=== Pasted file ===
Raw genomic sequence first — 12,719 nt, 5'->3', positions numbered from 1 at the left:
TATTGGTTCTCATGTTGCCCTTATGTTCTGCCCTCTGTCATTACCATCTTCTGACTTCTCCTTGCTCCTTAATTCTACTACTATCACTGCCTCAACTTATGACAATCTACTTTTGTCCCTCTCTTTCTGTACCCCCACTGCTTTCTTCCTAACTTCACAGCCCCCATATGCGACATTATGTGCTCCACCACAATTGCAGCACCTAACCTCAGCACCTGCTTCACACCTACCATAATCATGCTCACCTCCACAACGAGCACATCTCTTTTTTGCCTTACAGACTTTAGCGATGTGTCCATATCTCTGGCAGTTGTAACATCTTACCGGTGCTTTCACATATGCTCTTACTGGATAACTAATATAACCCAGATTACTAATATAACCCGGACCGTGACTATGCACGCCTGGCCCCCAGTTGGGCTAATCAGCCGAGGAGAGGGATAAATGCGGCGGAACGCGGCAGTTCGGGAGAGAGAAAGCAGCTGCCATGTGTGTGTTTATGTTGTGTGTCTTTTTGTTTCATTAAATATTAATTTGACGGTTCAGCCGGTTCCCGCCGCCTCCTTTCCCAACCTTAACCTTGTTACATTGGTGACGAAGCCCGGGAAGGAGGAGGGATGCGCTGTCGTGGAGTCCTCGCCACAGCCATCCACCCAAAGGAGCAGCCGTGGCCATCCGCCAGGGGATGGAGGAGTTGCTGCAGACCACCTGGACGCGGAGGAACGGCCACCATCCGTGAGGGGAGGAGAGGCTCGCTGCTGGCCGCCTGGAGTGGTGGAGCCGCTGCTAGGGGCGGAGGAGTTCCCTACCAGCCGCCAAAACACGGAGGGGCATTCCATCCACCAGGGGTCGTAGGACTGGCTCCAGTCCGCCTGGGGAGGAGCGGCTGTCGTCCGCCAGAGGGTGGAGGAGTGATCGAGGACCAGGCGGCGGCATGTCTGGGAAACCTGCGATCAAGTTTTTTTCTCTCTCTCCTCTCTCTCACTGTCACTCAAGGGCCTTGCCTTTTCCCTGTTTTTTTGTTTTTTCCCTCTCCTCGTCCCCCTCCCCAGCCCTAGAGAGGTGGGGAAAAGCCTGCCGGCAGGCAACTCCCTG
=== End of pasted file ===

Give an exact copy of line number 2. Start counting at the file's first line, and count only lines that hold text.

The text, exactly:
TATTGGTTCTCATGTTGCCCTTATGTTCTGCCCTCTGTCATTACCATCTTCTGACTTCTCCTTGCTCCTTAATTCTACTACTATCACTGCCTCAACTTATGACAATCTACTTTTGTCCCTCTCTTTCTGTACCCCCACTGCTTTCTTCCTAACTTCACAGCCCCCATATGCGACATTATGTGCTCCACCACAATTGCAGCACCTAACCTCAGCACCTGCTTCACACCTACCATAATCATGCTCACCTCCACAACGAGCACATCTCTTTTTTGCCTTACAGACTTTAGCGATGTGTCCATATCTCTGGCAGTTGTAACATCTTACCGGTGCTTTCACATATGCTCTTACTGGATAACTAATATAACCCAGATTACTAATATAACCCGGACCGTGACTATGCACGCCTGGCCCCCAGTTGGGCTAATCAGCCGAGGAGAGGGATAAATGCGGCGGAACGCGGCAGTTCGGGAGAGAGAAAGCAGCTGCCATGTGTGTGTTTATGTTGTGTGTCTTTTTGTTTCATTAAATATTAATTTGACGGTTCAGCCGGTTCCCGCCGCCTCCTTTCCCAACCTTAACCTTGTTACATTGGTGACGAAGCCCGGGAAGGAGGAGGGATGCGCTGTCGTGGAGTCCTCGCCACAGCCATCCACCCAAAGGAGCAGCCGTGGCCATCCGCCAGGGGATGGAGGAGTTGCTGCAGACCACCTGGACGCGGAGGAACGGCCACCATCCGTGAGGGGAGGAGAGGCTCGCTGCTGGCCGCCTGGAGTGGTGGAGCCGCTGCTAGGGGCGGAGGAGTTCCCTACCAGCCGCCAAAACACGGAGGGGCATTCCATCCACCAGGGGTCGTAGGACTGGCTCCAGTCCGCCTGGGGAGGAGCGGCTGTCGTCCGCCAGAGGGTGGAGGAGTGATCGAGGACCAGGCGGCGGCATGTCTGGGAAACCTGCGATCAAGTTTTTTTCTCTCTCTCCTCTCTCTCACTGTCACTCAAGGGCCTTGCCTTTTCCCTGTTTTTTTGTTTTTTCCCTCTCCTCGTCCCCCTCCCCAGCCCTAGAGAGGTGGGGAAAAGCCTGCCGGCAGGCAACTCCCTG